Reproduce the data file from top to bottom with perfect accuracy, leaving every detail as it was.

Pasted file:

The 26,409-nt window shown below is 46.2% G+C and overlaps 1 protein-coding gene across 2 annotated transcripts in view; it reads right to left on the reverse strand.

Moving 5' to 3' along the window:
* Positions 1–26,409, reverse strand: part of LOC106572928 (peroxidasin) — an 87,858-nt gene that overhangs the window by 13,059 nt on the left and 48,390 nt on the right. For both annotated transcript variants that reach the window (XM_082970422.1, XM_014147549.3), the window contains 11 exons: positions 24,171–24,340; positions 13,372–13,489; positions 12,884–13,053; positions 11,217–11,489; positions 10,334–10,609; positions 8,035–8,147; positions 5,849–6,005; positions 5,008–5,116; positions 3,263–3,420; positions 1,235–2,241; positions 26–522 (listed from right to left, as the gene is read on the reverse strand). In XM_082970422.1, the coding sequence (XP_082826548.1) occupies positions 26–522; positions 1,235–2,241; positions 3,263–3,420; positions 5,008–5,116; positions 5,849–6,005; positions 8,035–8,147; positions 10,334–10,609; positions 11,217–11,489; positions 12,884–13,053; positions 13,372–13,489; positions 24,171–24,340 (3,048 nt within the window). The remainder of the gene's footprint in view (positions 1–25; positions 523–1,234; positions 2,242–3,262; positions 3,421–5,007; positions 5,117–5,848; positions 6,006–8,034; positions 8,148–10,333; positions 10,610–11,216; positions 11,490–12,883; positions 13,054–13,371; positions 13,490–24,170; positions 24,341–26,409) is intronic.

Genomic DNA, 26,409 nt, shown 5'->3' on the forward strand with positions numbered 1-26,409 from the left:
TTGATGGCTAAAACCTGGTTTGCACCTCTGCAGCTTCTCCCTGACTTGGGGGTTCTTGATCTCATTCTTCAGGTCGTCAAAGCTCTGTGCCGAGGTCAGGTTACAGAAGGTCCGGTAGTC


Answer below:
The 26,409-nt window shown below is 46.2% G+C and overlaps 1 protein-coding gene across 2 annotated transcripts in view; it reads right to left on the reverse strand.

Moving 5' to 3' along the window:
* Positions 1–26,409, reverse strand: part of LOC106572928 (peroxidasin) — an 87,858-nt gene that overhangs the window by 13,059 nt on the left and 48,390 nt on the right. For both annotated transcript variants that reach the window (XM_082970422.1, XM_014147549.3), the window contains 11 exons: positions 24,171–24,340; positions 13,372–13,489; positions 12,884–13,053; positions 11,217–11,489; positions 10,334–10,609; positions 8,035–8,147; positions 5,849–6,005; positions 5,008–5,116; positions 3,263–3,420; positions 1,235–2,241; positions 26–522 (listed from right to left, as the gene is read on the reverse strand). In XM_082970422.1, the coding sequence (XP_082826548.1) occupies positions 26–522; positions 1,235–2,241; positions 3,263–3,420; positions 5,008–5,116; positions 5,849–6,005; positions 8,035–8,147; positions 10,334–10,609; positions 11,217–11,489; positions 12,884–13,053; positions 13,372–13,489; positions 24,171–24,340 (3,048 nt within the window). The remainder of the gene's footprint in view (positions 1–25; positions 523–1,234; positions 2,242–3,262; positions 3,421–5,007; positions 5,117–5,848; positions 6,006–8,034; positions 8,148–10,333; positions 10,610–11,216; positions 11,490–12,883; positions 13,054–13,371; positions 13,490–24,170; positions 24,341–26,409) is intronic.

Genomic DNA, 26,409 nt, shown 5'->3' on the forward strand with positions numbered 1-26,409 from the left:
TTGATGGCTAAAACCTGGTTTGCACCTCTGCAGCTTCTCCCTGACTTGGGGGTTCTTGATCTCATTCTTCAGGTCGTCAAAGCTCTGTGCCGAGGTCAGGTTACAGAAGGTCCGGTAGTC